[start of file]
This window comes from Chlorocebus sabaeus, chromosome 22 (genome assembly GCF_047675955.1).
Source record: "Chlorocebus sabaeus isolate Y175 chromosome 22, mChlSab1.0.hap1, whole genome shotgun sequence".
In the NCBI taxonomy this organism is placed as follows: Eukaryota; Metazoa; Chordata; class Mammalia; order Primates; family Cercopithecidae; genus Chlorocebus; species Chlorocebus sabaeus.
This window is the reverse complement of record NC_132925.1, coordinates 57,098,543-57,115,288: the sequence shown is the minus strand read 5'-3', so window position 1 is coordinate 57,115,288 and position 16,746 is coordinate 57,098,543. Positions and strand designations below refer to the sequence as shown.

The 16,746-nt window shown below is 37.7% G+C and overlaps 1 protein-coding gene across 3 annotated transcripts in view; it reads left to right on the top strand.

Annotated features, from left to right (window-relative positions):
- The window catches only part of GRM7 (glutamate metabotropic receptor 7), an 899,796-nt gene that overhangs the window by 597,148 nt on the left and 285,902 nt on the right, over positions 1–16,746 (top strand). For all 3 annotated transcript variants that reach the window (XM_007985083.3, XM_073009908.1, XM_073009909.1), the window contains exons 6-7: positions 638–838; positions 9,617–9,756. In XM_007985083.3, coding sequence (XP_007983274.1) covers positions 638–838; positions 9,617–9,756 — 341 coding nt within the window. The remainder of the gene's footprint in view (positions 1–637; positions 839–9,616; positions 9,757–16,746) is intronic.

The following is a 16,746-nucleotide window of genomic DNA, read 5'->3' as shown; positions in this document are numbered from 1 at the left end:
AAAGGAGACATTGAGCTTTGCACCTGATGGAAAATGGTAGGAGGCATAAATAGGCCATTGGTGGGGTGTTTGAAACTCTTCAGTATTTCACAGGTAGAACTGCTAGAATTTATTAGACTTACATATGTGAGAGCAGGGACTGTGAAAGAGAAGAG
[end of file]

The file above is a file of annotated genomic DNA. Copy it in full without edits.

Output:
This window comes from Chlorocebus sabaeus, chromosome 22 (genome assembly GCF_047675955.1).
Source record: "Chlorocebus sabaeus isolate Y175 chromosome 22, mChlSab1.0.hap1, whole genome shotgun sequence".
In the NCBI taxonomy this organism is placed as follows: Eukaryota; Metazoa; Chordata; class Mammalia; order Primates; family Cercopithecidae; genus Chlorocebus; species Chlorocebus sabaeus.
This window is the reverse complement of record NC_132925.1, coordinates 57,098,543-57,115,288: the sequence shown is the minus strand read 5'-3', so window position 1 is coordinate 57,115,288 and position 16,746 is coordinate 57,098,543. Positions and strand designations below refer to the sequence as shown.

The 16,746-nt window shown below is 37.7% G+C and overlaps 1 protein-coding gene across 3 annotated transcripts in view; it reads left to right on the top strand.

Annotated features, from left to right (window-relative positions):
- The window catches only part of GRM7 (glutamate metabotropic receptor 7), an 899,796-nt gene that overhangs the window by 597,148 nt on the left and 285,902 nt on the right, over positions 1–16,746 (top strand). For all 3 annotated transcript variants that reach the window (XM_007985083.3, XM_073009908.1, XM_073009909.1), the window contains exons 6-7: positions 638–838; positions 9,617–9,756. In XM_007985083.3, coding sequence (XP_007983274.1) covers positions 638–838; positions 9,617–9,756 — 341 coding nt within the window. The remainder of the gene's footprint in view (positions 1–637; positions 839–9,616; positions 9,757–16,746) is intronic.

The following is a 16,746-nucleotide window of genomic DNA, read 5'->3' as shown; positions in this document are numbered from 1 at the left end:
AAAGGAGACATTGAGCTTTGCACCTGATGGAAAATGGTAGGAGGCATAAATAGGCCATTGGTGGGGTGTTTGAAACTCTTCAGTATTTCACAGGTAGAACTGCTAGAATTTATTAGACTTACATATGTGAGAGCAGGGACTGTGAAAGAGAAGAG